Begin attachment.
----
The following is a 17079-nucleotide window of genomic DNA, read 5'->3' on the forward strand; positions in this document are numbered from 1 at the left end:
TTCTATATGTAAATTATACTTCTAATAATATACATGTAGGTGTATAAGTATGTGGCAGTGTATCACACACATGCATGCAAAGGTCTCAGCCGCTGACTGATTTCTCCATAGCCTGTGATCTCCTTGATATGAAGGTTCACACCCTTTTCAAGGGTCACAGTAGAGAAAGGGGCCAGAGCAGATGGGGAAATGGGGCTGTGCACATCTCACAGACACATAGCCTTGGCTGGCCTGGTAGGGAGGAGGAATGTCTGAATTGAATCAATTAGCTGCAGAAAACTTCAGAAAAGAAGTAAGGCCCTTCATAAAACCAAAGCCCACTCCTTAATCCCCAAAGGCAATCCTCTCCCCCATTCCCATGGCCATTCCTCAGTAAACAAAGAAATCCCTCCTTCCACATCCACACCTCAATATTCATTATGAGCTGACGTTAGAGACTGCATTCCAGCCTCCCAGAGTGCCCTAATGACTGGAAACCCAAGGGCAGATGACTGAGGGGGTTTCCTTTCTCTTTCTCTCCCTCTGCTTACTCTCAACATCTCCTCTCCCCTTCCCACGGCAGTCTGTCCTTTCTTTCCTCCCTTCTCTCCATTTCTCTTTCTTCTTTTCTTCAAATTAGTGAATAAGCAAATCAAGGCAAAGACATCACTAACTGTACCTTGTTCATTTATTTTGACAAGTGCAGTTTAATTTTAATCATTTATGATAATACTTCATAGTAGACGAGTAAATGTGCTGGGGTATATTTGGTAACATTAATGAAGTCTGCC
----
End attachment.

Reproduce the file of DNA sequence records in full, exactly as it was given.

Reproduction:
The following is a 17079-nucleotide window of genomic DNA, read 5'->3' on the forward strand; positions in this document are numbered from 1 at the left end:
TTCTATATGTAAATTATACTTCTAATAATATACATGTAGGTGTATAAGTATGTGGCAGTGTATCACACACATGCATGCAAAGGTCTCAGCCGCTGACTGATTTCTCCATAGCCTGTGATCTCCTTGATATGAAGGTTCACACCCTTTTCAAGGGTCACAGTAGAGAAAGGGGCCAGAGCAGATGGGGAAATGGGGCTGTGCACATCTCACAGACACATAGCCTTGGCTGGCCTGGTAGGGAGGAGGAATGTCTGAATTGAATCAATTAGCTGCAGAAAACTTCAGAAAAGAAGTAAGGCCCTTCATAAAACCAAAGCCCACTCCTTAATCCCCAAAGGCAATCCTCTCCCCCATTCCCATGGCCATTCCTCAGTAAACAAAGAAATCCCTCCTTCCACATCCACACCTCAATATTCATTATGAGCTGACGTTAGAGACTGCATTCCAGCCTCCCAGAGTGCCCTAATGACTGGAAACCCAAGGGCAGATGACTGAGGGGGTTTCCTTTCTCTTTCTCTCCCTCTGCTTACTCTCAACATCTCCTCTCCCCTTCCCACGGCAGTCTGTCCTTTCTTTCCTCCCTTCTCTCCATTTCTCTTTCTTCTTTTCTTCAAATTAGTGAATAAGCAAATCAAGGCAAAGACATCACTAACTGTACCTTGTTCATTTATTTTGACAAGTGCAGTTTAATTTTAATCATTTATGATAATACTTCATAGTAGACGAGTAAATGTGCTGGGGTATATTTGGTAACATTAATGAAGTCTGCC